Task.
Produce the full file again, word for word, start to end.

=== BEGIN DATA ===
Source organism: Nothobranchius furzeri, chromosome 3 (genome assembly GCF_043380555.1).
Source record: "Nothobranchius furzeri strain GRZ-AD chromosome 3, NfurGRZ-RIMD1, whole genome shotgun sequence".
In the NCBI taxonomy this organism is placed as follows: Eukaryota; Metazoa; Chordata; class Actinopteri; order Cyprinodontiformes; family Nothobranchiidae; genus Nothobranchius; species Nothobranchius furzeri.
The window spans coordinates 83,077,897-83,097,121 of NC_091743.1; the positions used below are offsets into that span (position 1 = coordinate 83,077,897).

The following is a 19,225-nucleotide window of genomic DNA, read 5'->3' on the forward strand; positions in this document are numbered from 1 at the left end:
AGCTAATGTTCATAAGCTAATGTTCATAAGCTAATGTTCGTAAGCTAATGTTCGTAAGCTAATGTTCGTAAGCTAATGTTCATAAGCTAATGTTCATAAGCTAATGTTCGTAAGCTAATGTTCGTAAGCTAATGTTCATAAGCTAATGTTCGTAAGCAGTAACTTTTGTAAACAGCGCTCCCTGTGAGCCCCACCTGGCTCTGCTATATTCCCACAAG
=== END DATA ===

Source organism: Nothobranchius furzeri, chromosome 3 (genome assembly GCF_043380555.1).
Source record: "Nothobranchius furzeri strain GRZ-AD chromosome 3, NfurGRZ-RIMD1, whole genome shotgun sequence".
In the NCBI taxonomy this organism is placed as follows: Eukaryota; Metazoa; Chordata; class Actinopteri; order Cyprinodontiformes; family Nothobranchiidae; genus Nothobranchius; species Nothobranchius furzeri.
The window spans coordinates 83,077,897-83,097,121 of NC_091743.1; the positions used below are offsets into that span (position 1 = coordinate 83,077,897).

The following is a 19,225-nucleotide window of genomic DNA, read 5'->3' on the forward strand; positions in this document are numbered from 1 at the left end:
AGCTAATGTTCATAAGCTAATGTTCATAAGCTAATGTTCGTAAGCTAATGTTCGTAAGCTAATGTTCGTAAGCTAATGTTCATAAGCTAATGTTCATAAGCTAATGTTCGTAAGCTAATGTTCGTAAGCTAATGTTCATAAGCTAATGTTCGTAAGCAGTAACTTTTGTAAACAGCGCTCCCTGTGAGCCCCACCTGGCTCTGCTATATTCCCACAAG